One out of eight American women will develop breast cancer at some point in their lifetime, according to Breastcancer.org. Deaths related to breast cancer are the second highest in the U.S next only to lung cancer. Good news is breast cancer doesn’t have to be fatal. In fact, around 2.5 million breast cancer survivors were documented last year. The key is to be able to detect breast cancer early.
How to do this? Experts have been long stating that breast self-examination (BSE) at least once a month is the best protection against the advancement of breast cancer. By examining your breast regularly, you become familiar with the normal appearance and feel of your breasts. This will make it easier for you to recognize abnormal changes if any. Ideally, do BSE two or three days after the last day of your menstruation since at this time, your breasts are least likely to be tender and swollen. If you’re no longer menstruating, select a day that’s easy to remember and do BSE on this day every month.
But do you know how to perform a BSE? It’s fairly easy – just follow these steps:
1. Stand in front of a mirror. Examine both of your breasts for anything that is out of ordinary such as dimpling, puckering, scaling, reddening or swelling of your skin.
2. Next, inspect for any change in the shape and contour of your breasts. You can do this by:
– Raising your arms over your head and inspecting both your breasts on the mirror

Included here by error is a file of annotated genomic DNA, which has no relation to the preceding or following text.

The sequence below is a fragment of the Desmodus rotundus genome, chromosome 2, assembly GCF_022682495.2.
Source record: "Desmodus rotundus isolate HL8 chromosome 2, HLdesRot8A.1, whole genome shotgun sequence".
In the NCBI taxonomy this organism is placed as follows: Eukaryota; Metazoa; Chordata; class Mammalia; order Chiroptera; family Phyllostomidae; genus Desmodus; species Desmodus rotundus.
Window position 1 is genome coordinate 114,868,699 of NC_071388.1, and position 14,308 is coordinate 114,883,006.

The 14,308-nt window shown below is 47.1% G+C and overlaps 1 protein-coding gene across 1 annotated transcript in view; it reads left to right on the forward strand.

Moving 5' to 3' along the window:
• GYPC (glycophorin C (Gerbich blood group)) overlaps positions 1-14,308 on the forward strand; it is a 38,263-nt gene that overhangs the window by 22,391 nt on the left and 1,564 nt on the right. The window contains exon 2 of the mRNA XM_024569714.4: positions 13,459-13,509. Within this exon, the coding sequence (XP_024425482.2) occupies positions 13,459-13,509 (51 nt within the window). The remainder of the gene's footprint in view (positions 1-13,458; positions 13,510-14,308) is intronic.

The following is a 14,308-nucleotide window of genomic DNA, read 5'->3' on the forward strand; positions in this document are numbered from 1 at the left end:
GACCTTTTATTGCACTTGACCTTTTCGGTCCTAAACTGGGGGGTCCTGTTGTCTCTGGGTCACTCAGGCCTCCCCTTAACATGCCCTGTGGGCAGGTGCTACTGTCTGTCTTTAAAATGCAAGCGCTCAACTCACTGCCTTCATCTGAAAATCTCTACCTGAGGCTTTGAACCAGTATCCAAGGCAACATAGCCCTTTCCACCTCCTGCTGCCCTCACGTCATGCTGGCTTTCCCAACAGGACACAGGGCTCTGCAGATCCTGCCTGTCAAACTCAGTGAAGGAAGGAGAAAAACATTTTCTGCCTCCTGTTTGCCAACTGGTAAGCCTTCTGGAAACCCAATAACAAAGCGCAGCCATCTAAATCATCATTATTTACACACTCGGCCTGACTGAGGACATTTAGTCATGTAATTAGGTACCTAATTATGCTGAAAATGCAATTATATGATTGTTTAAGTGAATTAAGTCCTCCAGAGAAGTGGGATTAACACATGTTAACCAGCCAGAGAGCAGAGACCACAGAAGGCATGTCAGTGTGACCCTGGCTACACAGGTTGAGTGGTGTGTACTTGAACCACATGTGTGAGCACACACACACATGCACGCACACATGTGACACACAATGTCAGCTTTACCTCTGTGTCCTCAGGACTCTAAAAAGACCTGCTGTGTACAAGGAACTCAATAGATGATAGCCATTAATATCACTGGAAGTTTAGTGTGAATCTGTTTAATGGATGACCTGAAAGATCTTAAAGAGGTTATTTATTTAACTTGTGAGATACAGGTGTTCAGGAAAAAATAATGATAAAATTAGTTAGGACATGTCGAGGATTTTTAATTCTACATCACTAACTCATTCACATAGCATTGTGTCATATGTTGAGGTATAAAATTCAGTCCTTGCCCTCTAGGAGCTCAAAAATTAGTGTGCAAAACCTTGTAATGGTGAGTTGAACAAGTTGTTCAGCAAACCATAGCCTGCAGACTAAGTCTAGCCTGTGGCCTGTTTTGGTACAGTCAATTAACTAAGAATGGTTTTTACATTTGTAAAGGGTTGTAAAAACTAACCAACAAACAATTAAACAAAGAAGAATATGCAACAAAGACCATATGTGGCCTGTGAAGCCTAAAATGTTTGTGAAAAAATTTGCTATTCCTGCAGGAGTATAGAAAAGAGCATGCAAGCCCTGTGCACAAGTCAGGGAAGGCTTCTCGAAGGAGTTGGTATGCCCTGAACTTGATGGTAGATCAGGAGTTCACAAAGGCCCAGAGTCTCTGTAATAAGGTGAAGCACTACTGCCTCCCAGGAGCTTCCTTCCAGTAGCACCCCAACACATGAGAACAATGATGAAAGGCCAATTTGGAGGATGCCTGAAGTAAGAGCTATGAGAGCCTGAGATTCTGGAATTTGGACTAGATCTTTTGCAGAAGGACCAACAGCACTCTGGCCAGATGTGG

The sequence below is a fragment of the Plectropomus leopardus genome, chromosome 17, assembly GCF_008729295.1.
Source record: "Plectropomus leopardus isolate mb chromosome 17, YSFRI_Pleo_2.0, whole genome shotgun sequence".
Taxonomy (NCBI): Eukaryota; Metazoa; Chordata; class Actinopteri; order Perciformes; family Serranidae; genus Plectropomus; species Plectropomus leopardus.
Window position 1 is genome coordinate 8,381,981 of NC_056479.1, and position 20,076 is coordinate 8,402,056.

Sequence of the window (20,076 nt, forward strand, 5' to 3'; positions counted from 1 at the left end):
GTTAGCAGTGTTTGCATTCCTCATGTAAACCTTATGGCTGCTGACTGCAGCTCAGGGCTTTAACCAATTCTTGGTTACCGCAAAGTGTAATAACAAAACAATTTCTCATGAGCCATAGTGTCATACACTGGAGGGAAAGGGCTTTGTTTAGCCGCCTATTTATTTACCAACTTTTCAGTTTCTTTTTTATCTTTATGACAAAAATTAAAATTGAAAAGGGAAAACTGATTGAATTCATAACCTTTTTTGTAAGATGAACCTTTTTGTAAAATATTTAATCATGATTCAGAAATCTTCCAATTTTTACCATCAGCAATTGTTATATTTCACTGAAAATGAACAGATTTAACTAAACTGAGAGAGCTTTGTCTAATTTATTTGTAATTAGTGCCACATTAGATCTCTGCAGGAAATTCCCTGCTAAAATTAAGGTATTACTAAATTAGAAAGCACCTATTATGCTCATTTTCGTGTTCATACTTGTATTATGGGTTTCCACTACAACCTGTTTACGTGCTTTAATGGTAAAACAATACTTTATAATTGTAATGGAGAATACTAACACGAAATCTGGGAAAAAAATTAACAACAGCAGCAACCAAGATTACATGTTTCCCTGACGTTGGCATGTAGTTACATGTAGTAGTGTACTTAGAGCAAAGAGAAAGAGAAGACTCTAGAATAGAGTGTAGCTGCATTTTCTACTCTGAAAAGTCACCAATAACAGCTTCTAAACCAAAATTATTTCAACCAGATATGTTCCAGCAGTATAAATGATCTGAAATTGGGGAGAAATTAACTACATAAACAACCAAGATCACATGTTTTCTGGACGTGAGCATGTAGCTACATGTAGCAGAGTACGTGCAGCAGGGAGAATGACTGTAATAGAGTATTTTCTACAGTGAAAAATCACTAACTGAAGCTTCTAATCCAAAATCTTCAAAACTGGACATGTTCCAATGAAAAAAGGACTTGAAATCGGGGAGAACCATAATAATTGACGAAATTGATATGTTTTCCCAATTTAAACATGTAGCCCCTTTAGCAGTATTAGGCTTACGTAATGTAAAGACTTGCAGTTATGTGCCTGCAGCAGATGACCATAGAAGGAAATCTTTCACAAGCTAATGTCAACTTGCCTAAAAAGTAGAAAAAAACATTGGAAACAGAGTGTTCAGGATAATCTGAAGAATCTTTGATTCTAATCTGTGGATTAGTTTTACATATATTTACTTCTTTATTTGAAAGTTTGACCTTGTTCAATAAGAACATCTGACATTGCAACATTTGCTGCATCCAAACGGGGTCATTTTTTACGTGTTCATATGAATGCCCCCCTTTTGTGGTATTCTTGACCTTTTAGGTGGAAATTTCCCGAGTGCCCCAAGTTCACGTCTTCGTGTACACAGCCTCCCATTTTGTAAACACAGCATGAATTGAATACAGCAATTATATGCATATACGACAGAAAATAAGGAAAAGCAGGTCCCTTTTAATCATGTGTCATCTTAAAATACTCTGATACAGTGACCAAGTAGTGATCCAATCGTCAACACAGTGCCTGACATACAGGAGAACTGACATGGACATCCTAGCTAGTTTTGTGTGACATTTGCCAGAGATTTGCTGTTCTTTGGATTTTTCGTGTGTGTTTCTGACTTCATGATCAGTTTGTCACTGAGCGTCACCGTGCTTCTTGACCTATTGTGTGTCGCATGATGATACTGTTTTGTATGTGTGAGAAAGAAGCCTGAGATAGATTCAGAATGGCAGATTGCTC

– Placing and pressing your hands on your hips while bowing slightly toward the mirror and pulling your shoulders and elbows forward. This will tighten your muscles and will make changes more noticeable.
– Exploring your breast manually. Stroke your right breast with three or four fingers firmly and thoroughly. Using the flat part of your fingers, explore your breast from the outer edges of the breast moving towards the nipple in small and slow circular motions. Some experts advise on starting from the nipple to the base of the breast. Whichever way, make sure the whole breast is inspected. Don’t forget to also examine your armpit. Feel for unusual lump or growth under your skin. Repeat procedure on your left breast.
3. Squeeze your nipples to look for discharge. Normally, there shouldn’t be any discharge if you’re not breastfeeding. Do the same on your other breast.
4. Lie down. Place a pillow under your left shoulder. While flat on your back, raise your left arm over your head. Your breast is easier to examine this way since your breast is flattened. Do step 2(c) and 3. Repeat on your right breast.
If you notice any abnormalities on your breast, consult your doctor right away.